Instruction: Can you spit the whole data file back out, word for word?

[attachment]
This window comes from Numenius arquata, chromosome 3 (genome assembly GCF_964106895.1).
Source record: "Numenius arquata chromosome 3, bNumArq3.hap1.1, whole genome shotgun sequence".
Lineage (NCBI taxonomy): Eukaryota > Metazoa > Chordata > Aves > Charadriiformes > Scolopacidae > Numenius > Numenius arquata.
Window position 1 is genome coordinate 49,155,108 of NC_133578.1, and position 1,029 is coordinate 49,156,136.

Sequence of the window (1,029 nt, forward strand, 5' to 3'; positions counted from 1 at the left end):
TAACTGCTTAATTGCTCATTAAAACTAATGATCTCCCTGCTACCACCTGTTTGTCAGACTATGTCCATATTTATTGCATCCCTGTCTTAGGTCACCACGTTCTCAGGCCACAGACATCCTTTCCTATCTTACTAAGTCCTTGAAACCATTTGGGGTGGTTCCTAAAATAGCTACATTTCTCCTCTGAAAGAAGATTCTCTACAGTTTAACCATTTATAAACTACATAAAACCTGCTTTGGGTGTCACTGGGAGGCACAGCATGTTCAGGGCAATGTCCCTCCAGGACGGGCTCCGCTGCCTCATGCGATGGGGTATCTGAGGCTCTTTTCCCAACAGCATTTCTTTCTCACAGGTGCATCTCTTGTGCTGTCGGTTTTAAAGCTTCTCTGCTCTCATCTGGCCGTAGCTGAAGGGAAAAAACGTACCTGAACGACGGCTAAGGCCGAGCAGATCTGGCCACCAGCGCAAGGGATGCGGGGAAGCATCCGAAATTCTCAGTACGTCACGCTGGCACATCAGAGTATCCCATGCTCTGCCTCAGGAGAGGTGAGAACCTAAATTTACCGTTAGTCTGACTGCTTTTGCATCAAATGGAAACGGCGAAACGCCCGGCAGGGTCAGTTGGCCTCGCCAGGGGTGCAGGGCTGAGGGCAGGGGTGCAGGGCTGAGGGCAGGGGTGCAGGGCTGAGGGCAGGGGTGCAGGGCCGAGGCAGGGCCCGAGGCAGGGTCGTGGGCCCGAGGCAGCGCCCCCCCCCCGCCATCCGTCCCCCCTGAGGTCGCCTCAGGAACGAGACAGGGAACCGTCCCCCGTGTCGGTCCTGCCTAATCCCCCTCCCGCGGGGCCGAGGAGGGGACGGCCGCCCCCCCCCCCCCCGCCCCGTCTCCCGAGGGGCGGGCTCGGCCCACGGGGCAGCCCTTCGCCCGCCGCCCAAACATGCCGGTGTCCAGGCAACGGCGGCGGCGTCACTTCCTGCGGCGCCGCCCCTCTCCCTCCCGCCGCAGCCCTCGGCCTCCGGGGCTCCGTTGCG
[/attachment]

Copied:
This window comes from Numenius arquata, chromosome 3 (genome assembly GCF_964106895.1).
Source record: "Numenius arquata chromosome 3, bNumArq3.hap1.1, whole genome shotgun sequence".
Lineage (NCBI taxonomy): Eukaryota > Metazoa > Chordata > Aves > Charadriiformes > Scolopacidae > Numenius > Numenius arquata.
Window position 1 is genome coordinate 49,155,108 of NC_133578.1, and position 1,029 is coordinate 49,156,136.

Sequence of the window (1,029 nt, forward strand, 5' to 3'; positions counted from 1 at the left end):
TAACTGCTTAATTGCTCATTAAAACTAATGATCTCCCTGCTACCACCTGTTTGTCAGACTATGTCCATATTTATTGCATCCCTGTCTTAGGTCACCACGTTCTCAGGCCACAGACATCCTTTCCTATCTTACTAAGTCCTTGAAACCATTTGGGGTGGTTCCTAAAATAGCTACATTTCTCCTCTGAAAGAAGATTCTCTACAGTTTAACCATTTATAAACTACATAAAACCTGCTTTGGGTGTCACTGGGAGGCACAGCATGTTCAGGGCAATGTCCCTCCAGGACGGGCTCCGCTGCCTCATGCGATGGGGTATCTGAGGCTCTTTTCCCAACAGCATTTCTTTCTCACAGGTGCATCTCTTGTGCTGTCGGTTTTAAAGCTTCTCTGCTCTCATCTGGCCGTAGCTGAAGGGAAAAAACGTACCTGAACGACGGCTAAGGCCGAGCAGATCTGGCCACCAGCGCAAGGGATGCGGGGAAGCATCCGAAATTCTCAGTACGTCACGCTGGCACATCAGAGTATCCCATGCTCTGCCTCAGGAGAGGTGAGAACCTAAATTTACCGTTAGTCTGACTGCTTTTGCATCAAATGGAAACGGCGAAACGCCCGGCAGGGTCAGTTGGCCTCGCCAGGGGTGCAGGGCTGAGGGCAGGGGTGCAGGGCTGAGGGCAGGGGTGCAGGGCTGAGGGCAGGGGTGCAGGGCCGAGGCAGGGCCCGAGGCAGGGTCGTGGGCCCGAGGCAGCGCCCCCCCCCCGCCATCCGTCCCCCCTGAGGTCGCCTCAGGAACGAGACAGGGAACCGTCCCCCGTGTCGGTCCTGCCTAATCCCCCTCCCGCGGGGCCGAGGAGGGGACGGCCGCCCCCCCCCCCCCCGCCCCGTCTCCCGAGGGGCGGGCTCGGCCCACGGGGCAGCCCTTCGCCCGCCGCCCAAACATGCCGGTGTCCAGGCAACGGCGGCGGCGTCACTTCCTGCGGCGCCGCCCCTCTCCCTCCCGCCGCAGCCCTCGGCCTCCGGGGCTCCGTTGCG